Things I Learned From Movie X: Torque

By Edwin Davies

May 4, 2011

C'mon, you know it's hotter when two the people in a threesome are scuzzy.

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It's easy to be cynical sometimes, on account of how the world is a dark and terrible place which will never get any better no matter how hard we try. And I know that I too often fall into that trap with these columns. Why, in a recent poll, Things I Learned From Movie X was found to be the leading cause of cynicism in Sweden. Strange, but not easily disproved.

Today, though, I want to throw off the Dark Cloak of Cynicism in favor of the Rainbow Suspenders of Joy by celebrating the barely-remembered 2004 illegal motorbike racing/action movie Torque. Sure, a film in which Ice Cube is the main selling point has very little chance of being good, at least in the traditional sense, but I found that it's sheer ludicrosity won me over by the end - actually, that's not true; it won me over within the first five minutes - and I think that it could win a lot of other people over, too, if they would just let Torque into their hearts.

The novelization would be like War and Peace, but with motorbikes

Torque is the timeless story of Ford (Martin Henderson), a young biker who is framed for the murder of the brother of Trey (Ice Cube), the leader of a rival gang. At least, that is what it is on the surface, but the film actually seems to be about all the stuff that Ford did before this story starts. It's hard to think of Torque as having a plot of its own because everyone spends all their time talking about everything that happened before. It's a film so concerned with its own past it might as well have been written by Proust.




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In fact, the film is as much a meditation on time, aging and how the past shapes us as it is about how driving bikes really fast is fucking cool. The ridiculously convoluted mythology involves Ford stealing bikes from Henry James (Matt Schulze) - note: not the author of The Portrait of a Lady, though you would be forgiven for making such an easy mistake - which, unbeknownst to him, contain crystal meth. This leads him to flee the country for fear of dragging his girlfriend Shane (Monet Mazur) into the quagmire that is his life. The central questions the audience find themselves asking whilst watching Torque - other than "why the hell am I watching Torque?" (Answer: 'Cos it's awesome) - are all about the identity of Ford. Who is he? What did he do? Does what he did in the past define who he is now, and can doing good now undo the bad he did in the past? Ultimately, the film answers this question by saying that, whilst he is a fundamentally good person, Ford will also blow up anyone who gets in his way. Truly, Ford's story is our story.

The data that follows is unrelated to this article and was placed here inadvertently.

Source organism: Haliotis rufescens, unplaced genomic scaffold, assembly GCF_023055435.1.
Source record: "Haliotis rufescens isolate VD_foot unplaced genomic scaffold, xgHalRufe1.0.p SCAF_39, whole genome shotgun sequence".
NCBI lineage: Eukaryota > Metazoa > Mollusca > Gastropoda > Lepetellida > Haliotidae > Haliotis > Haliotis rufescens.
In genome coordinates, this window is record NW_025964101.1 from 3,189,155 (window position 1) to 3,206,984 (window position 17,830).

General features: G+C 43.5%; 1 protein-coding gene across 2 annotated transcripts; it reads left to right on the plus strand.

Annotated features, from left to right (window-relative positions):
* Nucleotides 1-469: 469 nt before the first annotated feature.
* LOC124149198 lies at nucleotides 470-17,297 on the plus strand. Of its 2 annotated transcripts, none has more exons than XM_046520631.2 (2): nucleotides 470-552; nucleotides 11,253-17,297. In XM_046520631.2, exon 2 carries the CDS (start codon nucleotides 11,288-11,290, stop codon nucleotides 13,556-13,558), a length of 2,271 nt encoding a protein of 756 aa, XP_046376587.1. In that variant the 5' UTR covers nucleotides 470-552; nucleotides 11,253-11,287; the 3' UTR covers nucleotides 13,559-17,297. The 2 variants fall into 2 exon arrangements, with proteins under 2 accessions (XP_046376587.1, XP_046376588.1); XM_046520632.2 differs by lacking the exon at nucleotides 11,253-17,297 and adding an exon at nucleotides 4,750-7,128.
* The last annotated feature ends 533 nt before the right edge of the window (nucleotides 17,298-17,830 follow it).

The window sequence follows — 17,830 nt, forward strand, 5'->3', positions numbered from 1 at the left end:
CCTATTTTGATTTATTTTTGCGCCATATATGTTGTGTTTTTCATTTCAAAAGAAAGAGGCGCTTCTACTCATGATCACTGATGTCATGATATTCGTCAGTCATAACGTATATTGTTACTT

Torque makes a better argument that train travel is the future than Atlas Shrugged Part 1 ever could

If roughly half of Torque is taken up with talking about the past, the other half is spent very much in the present, with Ford and his United Colors of Benetton teammates tearing across highways, desert and forests in search of adventure and truth. Since they don't try to avoid being spotted by, I don't know, not driving their own bikes out in the open, or at the very least changing out of their signature clothing so that they aren't obviously who they are, most of their driving involves being chased by Trey and his crew, Henry James and his crew, or the somewhat casually dressed FBI agent (Adam Scott. Yes, Adam Scott.) who are after them.


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